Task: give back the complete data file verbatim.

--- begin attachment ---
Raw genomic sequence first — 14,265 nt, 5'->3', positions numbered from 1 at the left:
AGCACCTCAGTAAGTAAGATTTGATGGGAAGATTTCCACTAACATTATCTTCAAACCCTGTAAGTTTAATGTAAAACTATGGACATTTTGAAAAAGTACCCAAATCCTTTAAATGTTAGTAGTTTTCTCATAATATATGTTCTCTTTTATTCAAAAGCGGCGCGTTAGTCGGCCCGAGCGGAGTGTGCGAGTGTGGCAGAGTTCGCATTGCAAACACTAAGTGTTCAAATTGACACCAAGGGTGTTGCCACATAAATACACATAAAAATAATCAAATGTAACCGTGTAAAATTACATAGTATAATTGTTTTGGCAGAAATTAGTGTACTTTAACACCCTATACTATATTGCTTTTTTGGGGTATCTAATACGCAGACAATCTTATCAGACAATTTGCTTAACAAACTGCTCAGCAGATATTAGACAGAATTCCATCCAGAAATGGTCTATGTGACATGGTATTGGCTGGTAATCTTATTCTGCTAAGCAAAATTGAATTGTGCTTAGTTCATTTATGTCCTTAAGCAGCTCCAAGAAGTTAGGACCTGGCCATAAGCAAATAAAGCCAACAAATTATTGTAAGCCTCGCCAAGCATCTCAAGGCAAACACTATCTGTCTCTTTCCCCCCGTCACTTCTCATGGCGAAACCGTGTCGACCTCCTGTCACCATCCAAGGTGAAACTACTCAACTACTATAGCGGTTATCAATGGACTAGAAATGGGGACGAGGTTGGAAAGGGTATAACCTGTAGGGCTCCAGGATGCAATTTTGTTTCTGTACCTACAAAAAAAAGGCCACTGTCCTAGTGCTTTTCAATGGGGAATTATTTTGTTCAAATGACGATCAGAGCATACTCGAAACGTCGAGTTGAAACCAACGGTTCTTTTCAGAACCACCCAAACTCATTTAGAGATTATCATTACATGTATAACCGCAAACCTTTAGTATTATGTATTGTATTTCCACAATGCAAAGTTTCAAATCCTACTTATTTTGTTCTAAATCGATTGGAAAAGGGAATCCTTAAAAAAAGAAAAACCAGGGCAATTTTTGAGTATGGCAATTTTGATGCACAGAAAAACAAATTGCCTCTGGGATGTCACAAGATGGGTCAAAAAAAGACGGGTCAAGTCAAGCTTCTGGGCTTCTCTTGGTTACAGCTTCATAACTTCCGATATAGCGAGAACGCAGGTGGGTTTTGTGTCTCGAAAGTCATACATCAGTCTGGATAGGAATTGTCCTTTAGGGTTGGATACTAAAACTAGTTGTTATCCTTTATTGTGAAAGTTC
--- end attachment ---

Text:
Raw genomic sequence first — 14,265 nt, 5'->3', positions numbered from 1 at the left:
AGCACCTCAGTAAGTAAGATTTGATGGGAAGATTTCCACTAACATTATCTTCAAACCCTGTAAGTTTAATGTAAAACTATGGACATTTTGAAAAAGTACCCAAATCCTTTAAATGTTAGTAGTTTTCTCATAATATATGTTCTCTTTTATTCAAAAGCGGCGCGTTAGTCGGCCCGAGCGGAGTGTGCGAGTGTGGCAGAGTTCGCATTGCAAACACTAAGTGTTCAAATTGACACCAAGGGTGTTGCCACATAAATACACATAAAAATAATCAAATGTAACCGTGTAAAATTACATAGTATAATTGTTTTGGCAGAAATTAGTGTACTTTAACACCCTATACTATATTGCTTTTTTGGGGTATCTAATACGCAGACAATCTTATCAGACAATTTGCTTAACAAACTGCTCAGCAGATATTAGACAGAATTCCATCCAGAAATGGTCTATGTGACATGGTATTGGCTGGTAATCTTATTCTGCTAAGCAAAATTGAATTGTGCTTAGTTCATTTATGTCCTTAAGCAGCTCCAAGAAGTTAGGACCTGGCCATAAGCAAATAAAGCCAACAAATTATTGTAAGCCTCGCCAAGCATCTCAAGGCAAACACTATCTGTCTCTTTCCCCCCGTCACTTCTCATGGCGAAACCGTGTCGACCTCCTGTCACCATCCAAGGTGAAACTACTCAACTACTATAGCGGTTATCAATGGACTAGAAATGGGGACGAGGTTGGAAAGGGTATAACCTGTAGGGCTCCAGGATGCAATTTTGTTTCTGTACCTACAAAAAAAAGGCCACTGTCCTAGTGCTTTTCAATGGGGAATTATTTTGTTCAAATGACGATCAGAGCATACTCGAAACGTCGAGTTGAAACCAACGGTTCTTTTCAGAACCACCCAAACTCATTTAGAGATTATCATTACATGTATAACCGCAAACCTTTAGTATTATGTATTGTATTTCCACAATGCAAAGTTTCAAATCCTACTTATTTTGTTCTAAATCGATTGGAAAAGGGAATCCTTAAAAAAAGAAAAACCAGGGCAATTTTTGAGTATGGCAATTTTGATGCACAGAAAAACAAATTGCCTCTGGGATGTCACAAGATGGGTCAAAAAAAGACGGGTCAAGTCAAGCTTCTGGGCTTCTCTTGGTTACAGCTTCATAACTTCCGATATAGCGAGAACGCAGGTGGGTTTTGTGTCTCGAAAGTCATACATCAGTCTGGATAGGAATTGTCCTTTAGGGTTGGATACTAAAACTAGTTGTTATCCTTTATTGTGAAAGTTC